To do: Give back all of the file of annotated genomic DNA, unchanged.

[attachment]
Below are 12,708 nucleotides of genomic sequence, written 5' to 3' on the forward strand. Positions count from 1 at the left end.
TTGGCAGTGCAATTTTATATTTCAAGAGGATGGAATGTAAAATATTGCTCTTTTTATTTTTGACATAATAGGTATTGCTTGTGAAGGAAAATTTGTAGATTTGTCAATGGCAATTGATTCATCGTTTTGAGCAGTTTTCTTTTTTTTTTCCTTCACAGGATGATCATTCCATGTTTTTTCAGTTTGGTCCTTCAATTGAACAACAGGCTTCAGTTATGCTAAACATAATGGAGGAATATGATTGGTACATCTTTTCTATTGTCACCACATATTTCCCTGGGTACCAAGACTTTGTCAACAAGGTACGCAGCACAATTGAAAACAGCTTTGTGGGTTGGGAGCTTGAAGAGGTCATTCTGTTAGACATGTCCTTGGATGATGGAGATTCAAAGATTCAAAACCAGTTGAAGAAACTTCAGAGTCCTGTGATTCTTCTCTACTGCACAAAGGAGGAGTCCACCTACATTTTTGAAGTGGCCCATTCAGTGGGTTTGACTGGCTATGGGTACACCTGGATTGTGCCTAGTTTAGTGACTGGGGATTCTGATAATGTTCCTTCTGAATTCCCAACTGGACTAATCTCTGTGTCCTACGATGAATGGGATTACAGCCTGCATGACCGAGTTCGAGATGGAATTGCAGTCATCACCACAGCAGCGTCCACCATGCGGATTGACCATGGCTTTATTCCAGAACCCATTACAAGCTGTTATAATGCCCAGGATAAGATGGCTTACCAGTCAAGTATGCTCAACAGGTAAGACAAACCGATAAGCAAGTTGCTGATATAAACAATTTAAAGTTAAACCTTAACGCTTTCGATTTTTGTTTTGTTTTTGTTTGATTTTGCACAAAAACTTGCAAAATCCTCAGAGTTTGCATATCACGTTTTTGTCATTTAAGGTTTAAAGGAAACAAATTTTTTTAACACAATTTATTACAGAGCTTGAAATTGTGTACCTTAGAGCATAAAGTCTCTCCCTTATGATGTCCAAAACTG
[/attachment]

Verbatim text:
Below are 12,708 nucleotides of genomic sequence, written 5' to 3' on the forward strand. Positions count from 1 at the left end.
TTGGCAGTGCAATTTTATATTTCAAGAGGATGGAATGTAAAATATTGCTCTTTTTATTTTTGACATAATAGGTATTGCTTGTGAAGGAAAATTTGTAGATTTGTCAATGGCAATTGATTCATCGTTTTGAGCAGTTTTCTTTTTTTTTTCCTTCACAGGATGATCATTCCATGTTTTTTCAGTTTGGTCCTTCAATTGAACAACAGGCTTCAGTTATGCTAAACATAATGGAGGAATATGATTGGTACATCTTTTCTATTGTCACCACATATTTCCCTGGGTACCAAGACTTTGTCAACAAGGTACGCAGCACAATTGAAAACAGCTTTGTGGGTTGGGAGCTTGAAGAGGTCATTCTGTTAGACATGTCCTTGGATGATGGAGATTCAAAGATTCAAAACCAGTTGAAGAAACTTCAGAGTCCTGTGATTCTTCTCTACTGCACAAAGGAGGAGTCCACCTACATTTTTGAAGTGGCCCATTCAGTGGGTTTGACTGGCTATGGGTACACCTGGATTGTGCCTAGTTTAGTGACTGGGGATTCTGATAATGTTCCTTCTGAATTCCCAACTGGACTAATCTCTGTGTCCTACGATGAATGGGATTACAGCCTGCATGACCGAGTTCGAGATGGAATTGCAGTCATCACCACAGCAGCGTCCACCATGCGGATTGACCATGGCTTTATTCCAGAACCCATTACAAGCTGTTATAATGCCCAGGATAAGATGGCTTACCAGTCAAGTATGCTCAACAGGTAAGACAAACCGATAAGCAAGTTGCTGATATAAACAATTTAAAGTTAAACCTTAACGCTTTCGATTTTTGTTTTGTTTTTGTTTGATTTTGCACAAAAACTTGCAAAATCCTCAGAGTTTGCATATCACGTTTTTGTCATTTAAGGTTTAAAGGAAACAAATTTTTTTAACACAATTTATTACAGAGCTTGAAATTGTGTACCTTAGAGCATAAAGTCTCTCCCTTATGATGTCCAAAACTG